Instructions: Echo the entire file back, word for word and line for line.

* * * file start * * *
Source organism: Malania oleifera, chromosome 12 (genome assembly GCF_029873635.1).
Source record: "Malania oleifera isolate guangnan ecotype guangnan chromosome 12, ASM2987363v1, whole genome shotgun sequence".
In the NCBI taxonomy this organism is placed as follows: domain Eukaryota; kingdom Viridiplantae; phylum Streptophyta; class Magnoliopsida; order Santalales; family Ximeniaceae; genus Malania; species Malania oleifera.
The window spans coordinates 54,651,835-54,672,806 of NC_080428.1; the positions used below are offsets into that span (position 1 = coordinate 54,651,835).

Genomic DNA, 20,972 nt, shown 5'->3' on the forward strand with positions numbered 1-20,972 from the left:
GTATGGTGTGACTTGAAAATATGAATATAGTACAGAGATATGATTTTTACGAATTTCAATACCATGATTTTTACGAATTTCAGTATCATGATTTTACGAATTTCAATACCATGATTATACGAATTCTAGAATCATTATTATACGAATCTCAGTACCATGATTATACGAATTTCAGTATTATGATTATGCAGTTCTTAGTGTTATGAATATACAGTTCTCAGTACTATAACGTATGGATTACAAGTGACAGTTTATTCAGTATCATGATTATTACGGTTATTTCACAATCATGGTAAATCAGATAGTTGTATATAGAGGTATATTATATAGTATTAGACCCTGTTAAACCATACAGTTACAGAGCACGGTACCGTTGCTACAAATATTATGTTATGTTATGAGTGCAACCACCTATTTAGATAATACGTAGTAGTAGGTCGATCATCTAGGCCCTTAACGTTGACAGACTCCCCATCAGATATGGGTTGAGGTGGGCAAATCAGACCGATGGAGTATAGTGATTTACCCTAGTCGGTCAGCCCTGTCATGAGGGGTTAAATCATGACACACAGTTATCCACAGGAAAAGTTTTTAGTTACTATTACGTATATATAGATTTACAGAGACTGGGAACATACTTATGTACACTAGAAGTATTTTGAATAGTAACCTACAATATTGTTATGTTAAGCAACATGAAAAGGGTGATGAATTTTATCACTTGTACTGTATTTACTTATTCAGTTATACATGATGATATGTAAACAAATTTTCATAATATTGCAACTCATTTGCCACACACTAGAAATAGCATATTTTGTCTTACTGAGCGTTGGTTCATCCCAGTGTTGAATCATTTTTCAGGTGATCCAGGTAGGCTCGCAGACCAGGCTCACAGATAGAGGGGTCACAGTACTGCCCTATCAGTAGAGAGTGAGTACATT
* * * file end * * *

Source organism: Malania oleifera, chromosome 12 (genome assembly GCF_029873635.1).
Source record: "Malania oleifera isolate guangnan ecotype guangnan chromosome 12, ASM2987363v1, whole genome shotgun sequence".
In the NCBI taxonomy this organism is placed as follows: domain Eukaryota; kingdom Viridiplantae; phylum Streptophyta; class Magnoliopsida; order Santalales; family Ximeniaceae; genus Malania; species Malania oleifera.
The window spans coordinates 54,651,835-54,672,806 of NC_080428.1; the positions used below are offsets into that span (position 1 = coordinate 54,651,835).

Genomic DNA, 20,972 nt, shown 5'->3' on the forward strand with positions numbered 1-20,972 from the left:
GTATGGTGTGACTTGAAAATATGAATATAGTACAGAGATATGATTTTTACGAATTTCAATACCATGATTTTTACGAATTTCAGTATCATGATTTTACGAATTTCAATACCATGATTATACGAATTCTAGAATCATTATTATACGAATCTCAGTACCATGATTATACGAATTTCAGTATTATGATTATGCAGTTCTTAGTGTTATGAATATACAGTTCTCAGTACTATAACGTATGGATTACAAGTGACAGTTTATTCAGTATCATGATTATTACGGTTATTTCACAATCATGGTAAATCAGATAGTTGTATATAGAGGTATATTATATAGTATTAGACCCTGTTAAACCATACAGTTACAGAGCACGGTACCGTTGCTACAAATATTATGTTATGTTATGAGTGCAACCACCTATTTAGATAATACGTAGTAGTAGGTCGATCATCTAGGCCCTTAACGTTGACAGACTCCCCATCAGATATGGGTTGAGGTGGGCAAATCAGACCGATGGAGTATAGTGATTTACCCTAGTCGGTCAGCCCTGTCATGAGGGGTTAAATCATGACACACAGTTATCCACAGGAAAAGTTTTTAGTTACTATTACGTATATATAGATTTACAGAGACTGGGAACATACTTATGTACACTAGAAGTATTTTGAATAGTAACCTACAATATTGTTATGTTAAGCAACATGAAAAGGGTGATGAATTTTATCACTTGTACTGTATTTACTTATTCAGTTATACATGATGATATGTAAACAAATTTTCATAATATTGCAACTCATTTGCCACACACTAGAAATAGCATATTTTGTCTTACTGAGCGTTGGTTCATCCCAGTGTTGAATCATTTTTCAGGTGATCCAGGTAGGCTCGCAGACCAGGCTCACAGATAGAGGGGTCACAGTACTGCCCTATCAGTAGAGAGTGAGTACATT